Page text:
A Space of Their Own: The Archaeology of Nineteenth Century by Susan Piddock

By Susan Piddock

The historical past of lunatic asylums – what can we fairly find out about them? movies and tv courses have portrayed them as areas of horror the place the sufferers are confined and left to hear the cries in their fellow inmates in depression. yet what was once the area of 19th century lunatic asylums rather like? Are those photos precise? This publication will discover this global utilizing the ideas of historic archaeology and historical past.

In the overdue eighteenth and early 19th centuries the arrival of latest remedies for madness according to ethical remedy and non-restraint, and an expanding social wisdom of the stipulations within which the insane have been being stored ended in a brand new specialize in the provisions made for the insane in “madhouses”, lunatic asylums and hospitals. based on this new concentration these drawn to the reform of those areas and the hot remedy regimes started to describe what lunatic asylums may be in the event that they have been going to convey the insane again to sanity. during this e-book a brand new method is constructed utilizing those descriptions because the foundation of a sequence of ‘ideal’ asylum versions. A comparability of those ‘ideal’ asylums to the lunatic asylums in-built England, South Australia and Tasmania permits us to go into the realm of the 19th century asylum, and to appreciate the results of attaining or failing to accomplish the ‘ideal’ asylum on existence inside of those places.

Through the case reports of britain, South Australia, and Tasmania, this e-book seeks to spot the forces at paintings inside each one society that resulted in the actual provisions being made for the insane in each one position. will probably be argued that the adoption of the ‘ideal’ asylum gains should be at once on the topic of a couple of key components, those have been: entry to a pool of data approximately lunatic asylum layout; fiscal constraints; the therapy mode followed; and social perceptions of who used to be to be accommodated within the asylum - paupers, the center classification, the better classification, or convicts.

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Additional info for A Space of Their Own: The Archaeology of Nineteenth Century Lunatic Asylums in Britain, South Australia and Tasmania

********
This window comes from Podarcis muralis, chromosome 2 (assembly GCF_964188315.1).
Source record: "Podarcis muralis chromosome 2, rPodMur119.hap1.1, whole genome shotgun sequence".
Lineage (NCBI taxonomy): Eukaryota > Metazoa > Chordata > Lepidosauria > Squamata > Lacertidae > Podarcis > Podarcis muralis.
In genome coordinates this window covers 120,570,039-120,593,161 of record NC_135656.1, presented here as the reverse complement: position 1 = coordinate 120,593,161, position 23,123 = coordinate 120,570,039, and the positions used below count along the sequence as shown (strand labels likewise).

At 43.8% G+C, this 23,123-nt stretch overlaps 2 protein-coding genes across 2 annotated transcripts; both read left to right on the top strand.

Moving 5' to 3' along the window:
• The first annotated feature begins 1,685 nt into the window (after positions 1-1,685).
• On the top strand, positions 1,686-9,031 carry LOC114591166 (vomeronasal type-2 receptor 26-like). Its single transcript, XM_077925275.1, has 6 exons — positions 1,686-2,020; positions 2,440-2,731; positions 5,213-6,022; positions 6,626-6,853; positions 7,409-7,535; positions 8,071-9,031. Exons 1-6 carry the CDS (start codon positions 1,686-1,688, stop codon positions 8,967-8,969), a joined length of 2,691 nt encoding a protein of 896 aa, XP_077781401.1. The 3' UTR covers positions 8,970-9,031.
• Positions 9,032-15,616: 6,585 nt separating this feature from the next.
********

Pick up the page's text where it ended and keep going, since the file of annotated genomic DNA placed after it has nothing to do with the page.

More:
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A few other disciplines have considered the role of lunatic asylum buildings. The historical geographer Chris Philo, in his article “Enough to drive one mad”: the organisation of space in 19th century lunatic asylums” (1989), discusses asylum design. Philo discusses the application of the panopticon design, first proposed by Jeremy Bentham, in relation to lunatic asylums and its ultimate rejection, and follows this by briefly touching on a range of alternative arrangements for ward and day space to support surveillance of patients.

This new treatment was to find its first concrete expression in The Retreat, a Quaker asylum that became the model for the means of putting ideas of moral treatment into practice in a uniform way. Interestingly, it appears that the founders of the Retreat were not aware of Pinel’s work but followed a similar path based on their own beliefs, which were founded in Quakerism (Digby 1985: 32). In some way the new ideas of the treatment of the insane may have been a part of more subtle changes in society as a whole that Porter (1981–2: 15) has characterized as the new belief in the limitless possibilities of improvement in human knowledge and conduct.

The most important aspect of Pinel’s work was its focus on the moral treatment of patients. It is difficult to precisely define ‘moral’ in this context. It encompassed ideas about the treatment of the insane - which should be characterized by humanity, kindness and reason - and about the nature of the individual. Moral treatment focused on using the finer feelings of the afflicted to bring them back to sanity, by focusing on the will and powers of self-restraint. The treating doctor had a pivotal role as he used all of the means at his disposal, including reasoning and talking to the patient, to bring them back to sanity by addressing the particular ideas of the individual (Pinel 1806: 221–224).

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